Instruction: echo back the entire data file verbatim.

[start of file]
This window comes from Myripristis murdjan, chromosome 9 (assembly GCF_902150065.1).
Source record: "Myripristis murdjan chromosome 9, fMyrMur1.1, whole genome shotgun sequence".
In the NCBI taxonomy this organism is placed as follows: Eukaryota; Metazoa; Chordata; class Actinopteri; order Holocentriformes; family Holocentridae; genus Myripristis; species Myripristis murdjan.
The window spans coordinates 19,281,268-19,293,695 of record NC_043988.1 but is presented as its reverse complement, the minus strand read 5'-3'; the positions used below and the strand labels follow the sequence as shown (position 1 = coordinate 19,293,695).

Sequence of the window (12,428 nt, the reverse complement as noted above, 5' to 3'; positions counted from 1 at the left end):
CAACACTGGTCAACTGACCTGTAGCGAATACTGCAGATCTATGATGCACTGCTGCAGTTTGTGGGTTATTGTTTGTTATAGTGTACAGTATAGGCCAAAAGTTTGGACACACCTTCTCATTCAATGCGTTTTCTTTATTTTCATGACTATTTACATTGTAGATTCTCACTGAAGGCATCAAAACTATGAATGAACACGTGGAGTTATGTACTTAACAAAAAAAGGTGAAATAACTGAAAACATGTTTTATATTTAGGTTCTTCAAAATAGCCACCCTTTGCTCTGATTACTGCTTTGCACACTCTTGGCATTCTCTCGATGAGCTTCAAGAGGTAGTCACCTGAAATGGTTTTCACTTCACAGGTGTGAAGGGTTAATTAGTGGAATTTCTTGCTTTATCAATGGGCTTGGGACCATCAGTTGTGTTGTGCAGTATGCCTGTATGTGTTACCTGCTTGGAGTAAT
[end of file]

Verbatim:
This window comes from Myripristis murdjan, chromosome 9 (assembly GCF_902150065.1).
Source record: "Myripristis murdjan chromosome 9, fMyrMur1.1, whole genome shotgun sequence".
In the NCBI taxonomy this organism is placed as follows: Eukaryota; Metazoa; Chordata; class Actinopteri; order Holocentriformes; family Holocentridae; genus Myripristis; species Myripristis murdjan.
The window spans coordinates 19,281,268-19,293,695 of record NC_043988.1 but is presented as its reverse complement, the minus strand read 5'-3'; the positions used below and the strand labels follow the sequence as shown (position 1 = coordinate 19,293,695).

Sequence of the window (12,428 nt, the reverse complement as noted above, 5' to 3'; positions counted from 1 at the left end):
CAACACTGGTCAACTGACCTGTAGCGAATACTGCAGATCTATGATGCACTGCTGCAGTTTGTGGGTTATTGTTTGTTATAGTGTACAGTATAGGCCAAAAGTTTGGACACACCTTCTCATTCAATGCGTTTTCTTTATTTTCATGACTATTTACATTGTAGATTCTCACTGAAGGCATCAAAACTATGAATGAACACGTGGAGTTATGTACTTAACAAAAAAAGGTGAAATAACTGAAAACATGTTTTATATTTAGGTTCTTCAAAATAGCCACCCTTTGCTCTGATTACTGCTTTGCACACTCTTGGCATTCTCTCGATGAGCTTCAAGAGGTAGTCACCTGAAATGGTTTTCACTTCACAGGTGTGAAGGGTTAATTAGTGGAATTTCTTGCTTTATCAATGGGCTTGGGACCATCAGTTGTGTTGTGCAGTATGCCTGTATGTGTTACCTGCTTGGAGTAAT